A repetitive motion injury (or overuse injury) involves doing an action over and over again, as with a baseball pitcher throwing a baseball, a tennis player hitting a tennis ball, typing at a comp ...View Article
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Dr Greg Millar; Dr Ken Randolph;
Dr Dana Berthiaume; Dr Justin Walbom
|Don't Forget to Stretch|
Exercise includes three important aspects : stretching, exercising, and abdominal strengthening. Stretching is done first to prepare you for the work of exercise, and then even more extensively at the end of your workout when your muscles are nice and warm.
You may be tighter than usual on a particular day. This is not important - you should never try to stretch to where "you think you should be". Just stretch slowly and gently, making sure to pay attention to what you're doing. It's easy to injure a muscle if you're thinking about something else, or if you're rushing, trying to squeeze in some stretching before dashing off to the gym.
It is important to breathe slowly and deeply while you stretch. This will help your body and your muscles relax as much as possible, giving you the best results.
You never know until you hurt it how much you use your lower back all day long. When your lower back is injured, every movement becomes painful. Simple actions, such as getting out of a bed or chair, getting out of your car, or bending over the sink, become excruciating, and your daily routine becomes difficult and frustrating.
Back pain affects 60 to 80 percent of U.S. adults at some time during their lives, and up to 50 percent have back pain within a given year. Some of these problems are easily treated and never return, but in five to ten percent of patients low back pain becomes chronic and the person continues to have recurrences and exacerbations.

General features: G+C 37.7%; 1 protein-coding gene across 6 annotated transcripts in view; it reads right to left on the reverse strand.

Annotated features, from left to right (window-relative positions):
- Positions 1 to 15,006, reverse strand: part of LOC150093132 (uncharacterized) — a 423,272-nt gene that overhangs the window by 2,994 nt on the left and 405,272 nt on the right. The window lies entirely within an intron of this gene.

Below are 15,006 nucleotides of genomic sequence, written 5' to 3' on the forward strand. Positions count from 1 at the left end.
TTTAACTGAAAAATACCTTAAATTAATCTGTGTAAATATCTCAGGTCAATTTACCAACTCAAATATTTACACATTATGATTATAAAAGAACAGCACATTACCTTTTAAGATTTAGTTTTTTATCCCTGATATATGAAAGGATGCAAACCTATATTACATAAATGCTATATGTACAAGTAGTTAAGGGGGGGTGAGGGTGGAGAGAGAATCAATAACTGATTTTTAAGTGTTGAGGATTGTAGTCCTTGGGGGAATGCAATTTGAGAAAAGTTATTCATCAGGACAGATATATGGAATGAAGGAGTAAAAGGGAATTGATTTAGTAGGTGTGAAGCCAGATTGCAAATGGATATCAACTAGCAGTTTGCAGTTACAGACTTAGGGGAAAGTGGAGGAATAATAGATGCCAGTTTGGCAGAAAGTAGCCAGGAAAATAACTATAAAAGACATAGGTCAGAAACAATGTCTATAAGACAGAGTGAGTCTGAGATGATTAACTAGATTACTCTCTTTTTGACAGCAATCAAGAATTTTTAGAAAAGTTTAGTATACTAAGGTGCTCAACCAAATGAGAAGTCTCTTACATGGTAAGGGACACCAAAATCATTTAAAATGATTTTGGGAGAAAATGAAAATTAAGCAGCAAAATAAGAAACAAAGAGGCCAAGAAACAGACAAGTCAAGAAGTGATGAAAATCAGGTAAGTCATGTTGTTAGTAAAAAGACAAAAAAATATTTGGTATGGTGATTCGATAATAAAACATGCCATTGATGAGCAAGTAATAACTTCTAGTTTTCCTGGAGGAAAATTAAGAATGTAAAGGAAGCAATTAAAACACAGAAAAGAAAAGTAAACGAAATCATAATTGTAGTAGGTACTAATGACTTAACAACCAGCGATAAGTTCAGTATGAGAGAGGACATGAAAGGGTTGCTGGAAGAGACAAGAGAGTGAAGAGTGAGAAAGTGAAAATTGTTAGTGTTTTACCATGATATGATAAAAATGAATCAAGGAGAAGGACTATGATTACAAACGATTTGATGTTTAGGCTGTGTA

Effective treatment of uncomplicated lower back pain involves treatment in a chiropractor's office and beginning and continuing an exercise program. A recent study conducted by the Medical Research Council, a research organization based in the United Kingdom, has found that patients given a combination of spinal manipulation and exercise experienced greater improvement in back function and greater reduction in pain compared to those treated with spinal manipulation or exercise only.1
Most mechanical lower back pain is associated with tight leg muscles and weak abdominal muscles. To avoid recurrences of lower back pain, leg muscles need to be stretched and abdominal muscles need to be strengthened. People are generally not aware of the relationship between back pain and the leg and abdominal muscles. You may know you "should be exercising", but you may be unaware of the importance of stretching and abdominal strengthening.
Abdominal strengthening helps support the lower back. Spinal muscles are not designed to carry your body weight. If your abdominal muscles are weak, then your back muscles will be used to carry your body weight, and eventually you'll have a lower back injury. Abdominal strengthening not only helps keep your lower back healthy, but also helps maintain good posture. There are many benefits to good posture, including an easy, relaxed gait; muscles that are long and supple, rather than short and tight; and an open chest that allows for easy, smooth breathing. Everything's connected. A lower back problem affects many other areas, ultimately. By making sure to stretch regularly and by including abdominal exercises in your gym routine, you can help ensure having a lower back that works.
Your Millar Chiropractic doctor can advise you on the best ways to stretch and strengthen the muscles that support your lower back.
1BMJ 2004; 329: 1377
Dr Greg Millar DC CCEP; Dr Ken Randolph DC ASBCE;
Dr Dana Berthiaume DC; Dr Justin Walbom DC